What is the name of the fastest animal in the world?

What is the name of the fastest animal in the world?

What is the name of the fastest animal in the world?

  • Bear
  • Cobra
  • Sloth
  • Cheetah

The cheetah (Acinonyx jubatus) is a large cat native to Africa and central Iran. It is the fastest land animal, estimated to be capable of running at 80 to 128 km/h (50 to 80 mph) with the fastest reliably recorded speeds being 93 and 98 km/h (58 and 61 mph), and as such has several adaptations for speed, including a light build, long thin legs and a long tail. It typically reaches 67–94 cm (26–37 in) at the shoulder, and the head-and-body length is between 1.1 and 1.5 m (3 ft 7 in and 4 ft 11 in). Adults weigh between 21 and 72 kg (46 and 159 lb). Its head is small, rounded, and has a short snout and black tear-like facial streaks. The coat is typically tawny to creamy white or pale buff and is mostly covered with evenly spaced, solid black spots. Four subspecies are recognised.

The cheetah lives in three main social groups, females and their cubs, male "coalitions" and solitary males. While females lead a nomadic life searching for prey in large home ranges, males are more sedentary and may instead establish much smaller territories in areas with plentiful prey and access to females. The cheetah is active mainly during the day, with peaks during dawn and dusk. It feeds on small- to medium-sized prey, mostly weighing under 40 kg (88 lb), and prefers medium-sized ungulates such as impala, springbok and Thomson's gazelles. The cheetah typically stalks its prey to within 60–70 m (200–230 ft), charges towards it, trips it during the chase and bites its throat to suffocate it to death. It breeds throughout the year. After a gestation of nearly three months, a litter of typically three or four cubs is born. Cheetah cubs are highly vulnerable to predation by other large carnivores such as hyenas and lions. They are weaned at around four months and are independent by around 20 months of age.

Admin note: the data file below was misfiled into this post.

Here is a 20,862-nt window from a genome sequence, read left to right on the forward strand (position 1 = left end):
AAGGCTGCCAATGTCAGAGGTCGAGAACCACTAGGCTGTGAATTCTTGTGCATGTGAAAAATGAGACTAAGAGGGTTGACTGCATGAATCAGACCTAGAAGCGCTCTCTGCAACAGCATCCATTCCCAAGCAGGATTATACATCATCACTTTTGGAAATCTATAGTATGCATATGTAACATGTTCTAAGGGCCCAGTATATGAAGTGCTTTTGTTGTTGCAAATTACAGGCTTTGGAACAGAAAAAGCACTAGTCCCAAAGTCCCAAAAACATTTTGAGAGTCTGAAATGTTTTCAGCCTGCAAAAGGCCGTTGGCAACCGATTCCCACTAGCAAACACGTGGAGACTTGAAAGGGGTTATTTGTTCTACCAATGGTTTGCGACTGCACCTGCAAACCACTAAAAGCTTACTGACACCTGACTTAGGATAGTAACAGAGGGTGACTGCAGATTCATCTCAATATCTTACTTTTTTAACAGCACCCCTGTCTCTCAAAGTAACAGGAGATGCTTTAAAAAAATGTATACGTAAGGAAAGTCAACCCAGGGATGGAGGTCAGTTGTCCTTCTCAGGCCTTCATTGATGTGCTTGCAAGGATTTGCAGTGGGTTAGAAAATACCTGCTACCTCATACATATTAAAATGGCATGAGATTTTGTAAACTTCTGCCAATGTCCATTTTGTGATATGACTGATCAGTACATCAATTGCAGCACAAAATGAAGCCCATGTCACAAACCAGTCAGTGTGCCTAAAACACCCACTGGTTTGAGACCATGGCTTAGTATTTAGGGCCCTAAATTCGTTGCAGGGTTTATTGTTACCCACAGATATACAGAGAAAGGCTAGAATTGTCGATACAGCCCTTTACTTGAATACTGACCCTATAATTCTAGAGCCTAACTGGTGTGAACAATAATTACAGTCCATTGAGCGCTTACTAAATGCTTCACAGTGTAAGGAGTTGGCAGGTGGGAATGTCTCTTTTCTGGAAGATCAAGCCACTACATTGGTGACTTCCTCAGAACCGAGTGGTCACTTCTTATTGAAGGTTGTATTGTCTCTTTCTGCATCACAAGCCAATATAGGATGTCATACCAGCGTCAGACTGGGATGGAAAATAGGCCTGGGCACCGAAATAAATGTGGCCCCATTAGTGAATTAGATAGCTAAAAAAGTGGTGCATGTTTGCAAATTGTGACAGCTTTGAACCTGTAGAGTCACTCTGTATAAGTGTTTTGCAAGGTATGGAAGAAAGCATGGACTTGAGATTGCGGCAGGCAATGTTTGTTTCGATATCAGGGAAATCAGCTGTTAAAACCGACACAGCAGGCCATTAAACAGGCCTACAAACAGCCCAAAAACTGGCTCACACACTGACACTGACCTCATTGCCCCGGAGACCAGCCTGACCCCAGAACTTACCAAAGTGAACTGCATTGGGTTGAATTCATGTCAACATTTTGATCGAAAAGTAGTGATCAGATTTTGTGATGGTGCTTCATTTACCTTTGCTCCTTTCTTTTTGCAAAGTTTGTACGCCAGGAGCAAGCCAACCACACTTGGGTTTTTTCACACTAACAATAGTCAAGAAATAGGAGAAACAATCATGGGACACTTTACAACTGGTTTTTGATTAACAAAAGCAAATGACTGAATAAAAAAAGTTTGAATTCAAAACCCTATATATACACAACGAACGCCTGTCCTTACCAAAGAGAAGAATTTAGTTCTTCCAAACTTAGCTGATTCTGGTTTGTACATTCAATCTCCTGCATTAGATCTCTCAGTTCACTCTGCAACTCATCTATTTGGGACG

The cheetah occurs in a variety of habitats such as savannahs in the Serengeti, arid mountain ranges in the Sahara and hilly desert terrain in Iran. The cheetah is threatened by several factors such as habitat loss, conflict with humans, poaching and high susceptibility to diseases. Historically ranging throughout most of Sub-Saharan Africa and extending eastward into the Middle East and to central India, the cheetah is now distributed mainly in small, fragmented populations in central Iran and southern, eastern and northwestern Africa. In 2016, the global cheetah population was estimated at around 7,100 individuals in the wild; it is listed as Vulnerable on the IUCN Red List. In the past, cheetahs were tamed and trained for hunting ungulates. They have been widely depicted in art, literature, advertising, and animation.


  • Cheetah

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